Friday, February 4, 2011

Book Review- A True Princess

By Diane Zahler
Published by Harper Collins
Released on Feburary 1st, 2011
Source- Harper Collins
5 Stars- It's a Fantastic Read

Twelve-year-old Lilia is not a very good servant. In fact, she's terrible! She daydreams, she breaks dishes, and her cooking is awful. Still, she hardly deserves to be sold off to the mean-spirited miller and his family. Refusing to accept that dreadful fate, she decides to flee. With her best friend, Kai, and his sister, Karina, beside her, Lilia heads north to find the family she's never known. But danger awaits. . . .

As their quest leads the threesome through the mysterious and sinister Bitra Forest, they suddenly realize they are lost in the elves' domain. To Lilia's horror, Kai falls under an enchantment cast by the Elf King's beautiful daughter. The only way for Lilia to break the spell and save Kai is to find a jewel of ancient power that lies somewhere in the North Kingdoms. Yet the jewel will not be easy to find. The castle where it is hidden has been overrun with princess hopefuls trying to pass a magical test that will determine the prince's new bride. Lilia has only a few days to search every inch of the castle and find the jewel—or Kai will be lost to her forever (quoted from Goodreads)

I absolutely loved this retelling of Princess and the Pea and it's unique spin. A True Princess is a fantastic story with a fabulous main character who's strong, independent, fearless and one I think many readers will enjoy getting to know.

Lilia doesn't know much about where she came from, and in her dreams she has flashbacks of her life before she ended up on a farm. Found when she was a toddler by a kind farmer who had two younger children of his own, she grew up close to Kia and Karina and they formed a strong friendship and treated each other like siblings. The farmer's second wife loathes Lilia and instead of being sold as a slave, Lilia sets out to find the homeland she can't remember.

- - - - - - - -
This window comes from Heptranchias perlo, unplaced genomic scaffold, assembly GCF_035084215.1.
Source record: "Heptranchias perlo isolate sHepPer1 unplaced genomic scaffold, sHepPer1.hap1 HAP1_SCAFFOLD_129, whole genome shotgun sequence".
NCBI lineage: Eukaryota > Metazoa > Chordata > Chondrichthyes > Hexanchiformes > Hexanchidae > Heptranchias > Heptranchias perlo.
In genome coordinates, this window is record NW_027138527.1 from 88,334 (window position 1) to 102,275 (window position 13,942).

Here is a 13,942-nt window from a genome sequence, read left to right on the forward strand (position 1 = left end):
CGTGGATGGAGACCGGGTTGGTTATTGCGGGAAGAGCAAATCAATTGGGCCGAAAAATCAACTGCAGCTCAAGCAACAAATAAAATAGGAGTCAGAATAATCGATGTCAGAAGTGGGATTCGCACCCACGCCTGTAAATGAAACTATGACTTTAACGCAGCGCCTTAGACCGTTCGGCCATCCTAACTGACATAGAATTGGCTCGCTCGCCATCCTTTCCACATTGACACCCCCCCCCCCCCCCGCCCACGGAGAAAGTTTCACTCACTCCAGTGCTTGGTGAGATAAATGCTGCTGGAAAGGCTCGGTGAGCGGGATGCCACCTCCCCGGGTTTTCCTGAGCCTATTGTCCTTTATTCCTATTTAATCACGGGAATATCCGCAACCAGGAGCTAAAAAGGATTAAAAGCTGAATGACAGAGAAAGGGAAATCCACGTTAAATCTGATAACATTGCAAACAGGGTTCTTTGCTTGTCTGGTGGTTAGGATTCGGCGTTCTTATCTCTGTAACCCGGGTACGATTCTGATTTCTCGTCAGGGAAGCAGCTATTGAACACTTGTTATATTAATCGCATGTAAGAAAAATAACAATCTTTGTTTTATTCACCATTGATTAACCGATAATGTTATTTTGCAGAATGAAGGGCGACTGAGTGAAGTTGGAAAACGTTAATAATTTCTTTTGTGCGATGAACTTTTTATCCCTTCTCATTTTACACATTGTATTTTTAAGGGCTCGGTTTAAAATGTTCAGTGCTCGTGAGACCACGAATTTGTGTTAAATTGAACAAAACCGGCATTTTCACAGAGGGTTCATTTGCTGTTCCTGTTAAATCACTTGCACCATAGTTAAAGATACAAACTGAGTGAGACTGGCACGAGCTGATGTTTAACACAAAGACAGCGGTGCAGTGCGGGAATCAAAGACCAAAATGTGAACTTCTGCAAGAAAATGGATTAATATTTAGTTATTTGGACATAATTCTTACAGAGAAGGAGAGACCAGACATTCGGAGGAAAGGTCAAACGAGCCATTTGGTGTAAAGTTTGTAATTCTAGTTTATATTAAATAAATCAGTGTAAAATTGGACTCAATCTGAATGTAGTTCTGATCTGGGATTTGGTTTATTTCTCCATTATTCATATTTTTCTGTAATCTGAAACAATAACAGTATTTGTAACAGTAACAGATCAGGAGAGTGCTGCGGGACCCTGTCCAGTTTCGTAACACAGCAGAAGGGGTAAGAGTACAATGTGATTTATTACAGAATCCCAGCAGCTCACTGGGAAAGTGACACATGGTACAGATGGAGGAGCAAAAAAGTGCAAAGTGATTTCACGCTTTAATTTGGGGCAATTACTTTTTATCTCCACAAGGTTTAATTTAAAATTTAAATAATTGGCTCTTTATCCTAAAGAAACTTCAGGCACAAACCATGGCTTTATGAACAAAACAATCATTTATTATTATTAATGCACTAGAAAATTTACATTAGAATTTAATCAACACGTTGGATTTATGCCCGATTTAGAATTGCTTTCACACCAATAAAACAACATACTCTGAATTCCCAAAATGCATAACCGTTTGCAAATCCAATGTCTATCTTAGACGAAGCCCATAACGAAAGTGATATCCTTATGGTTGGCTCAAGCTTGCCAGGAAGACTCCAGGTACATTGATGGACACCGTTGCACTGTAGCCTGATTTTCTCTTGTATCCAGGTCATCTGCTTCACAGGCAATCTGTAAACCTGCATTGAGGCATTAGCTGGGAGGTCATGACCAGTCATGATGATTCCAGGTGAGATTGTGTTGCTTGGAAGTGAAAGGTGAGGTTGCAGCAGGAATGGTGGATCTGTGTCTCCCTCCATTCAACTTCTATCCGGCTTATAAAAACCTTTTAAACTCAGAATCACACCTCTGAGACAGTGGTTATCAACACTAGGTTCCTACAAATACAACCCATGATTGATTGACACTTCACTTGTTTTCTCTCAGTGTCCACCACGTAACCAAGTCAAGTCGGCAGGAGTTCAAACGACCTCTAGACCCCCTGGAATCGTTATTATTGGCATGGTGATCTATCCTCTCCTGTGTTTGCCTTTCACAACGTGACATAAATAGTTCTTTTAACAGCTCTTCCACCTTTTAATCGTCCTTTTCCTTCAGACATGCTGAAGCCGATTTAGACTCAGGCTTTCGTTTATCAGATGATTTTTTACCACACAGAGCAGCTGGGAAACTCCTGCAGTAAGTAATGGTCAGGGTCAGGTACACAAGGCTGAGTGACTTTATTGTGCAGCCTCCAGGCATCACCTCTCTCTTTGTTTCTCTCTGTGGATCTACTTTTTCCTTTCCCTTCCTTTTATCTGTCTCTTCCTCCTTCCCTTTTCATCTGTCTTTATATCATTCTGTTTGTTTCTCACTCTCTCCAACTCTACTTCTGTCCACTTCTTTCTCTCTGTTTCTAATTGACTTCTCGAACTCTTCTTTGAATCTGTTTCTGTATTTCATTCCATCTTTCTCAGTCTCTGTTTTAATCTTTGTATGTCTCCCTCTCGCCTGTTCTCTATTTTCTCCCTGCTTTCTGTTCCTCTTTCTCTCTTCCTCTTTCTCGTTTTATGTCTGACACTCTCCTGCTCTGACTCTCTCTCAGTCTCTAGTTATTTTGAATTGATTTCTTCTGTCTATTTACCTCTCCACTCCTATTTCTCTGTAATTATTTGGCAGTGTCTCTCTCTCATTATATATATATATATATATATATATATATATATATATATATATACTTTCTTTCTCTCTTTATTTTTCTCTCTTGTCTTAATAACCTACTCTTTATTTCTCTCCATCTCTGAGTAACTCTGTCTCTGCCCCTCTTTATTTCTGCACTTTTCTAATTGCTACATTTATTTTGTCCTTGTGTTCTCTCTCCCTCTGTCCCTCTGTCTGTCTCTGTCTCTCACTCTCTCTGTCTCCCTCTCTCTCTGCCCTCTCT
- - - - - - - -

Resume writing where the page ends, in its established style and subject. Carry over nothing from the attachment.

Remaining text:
Lilia is a brave, protagonist who seeks adventure and a longing to find out who she really is and where she came from, and with Kia, Karina and their faithful dog, they set off in search of a Lilia's northern homeland. Their adventure is one mixed with lore that I absolutely love, along with loyal Knights, Odin & his hunters, Elves and the Elf King. Upon finding themselves lost in the Bitra Forrest, the group finds themselves in the dangerous territory of the Elf King, and soon find themselves racing against time to find a precious jewel that they can trade in exchange for Kia, who's fallen under the Elf King's daughter's spell.

I really enjoyed the royal family and the plot twist that is unraveled upon getting to know them. Each of the characters that surround Lilia are fantastic! I really enjoyed the beautiful setting, the plot and the way the characters are developed. I really came to admire Lilia's courage. She defiantly has the traits of a true princess, as she's intelligent, loyal, brave and is very confident as she stands up for what she feels is right, even if it puts her in harms way.

I completely fell in love with this story, as it's a wonderful retelling of a classic fairytale with wonderful twits. I thought it was very fitting that each chapter in the book is titled with A True Princess.. and then adds in something like, Does Not Steal, which sets the tone for what you'll find in the next chapter. I am really looking forward to reading this book with my little girl when she's older. It's one I highly recommend for younger fans who enjoy fairy tales, fantasy and adventures with unforgettable characters.


  1. This sounds like something my students would like, but then you said it was a Princess and the Pea retelling - I love creative versions of fairy tales. I'll definitely be looking this one up for the school library.

    Jennifer (An Abundance of Books)

  2. Jennifer- I think it's perfect for a school setting. If I had read this when I was younger, it would have been a favorite book of mine growing up. I hope that makes sense. lol I hope your students enjoy it!


I would be most content if my children grew up to be the kind of people who think decorating consists mostly of building enough bookshelves. ~ Anna Quindlen

Good children's literature appeals not only to
the child in the adult, but to the adult in the child.
~ Anonymous ~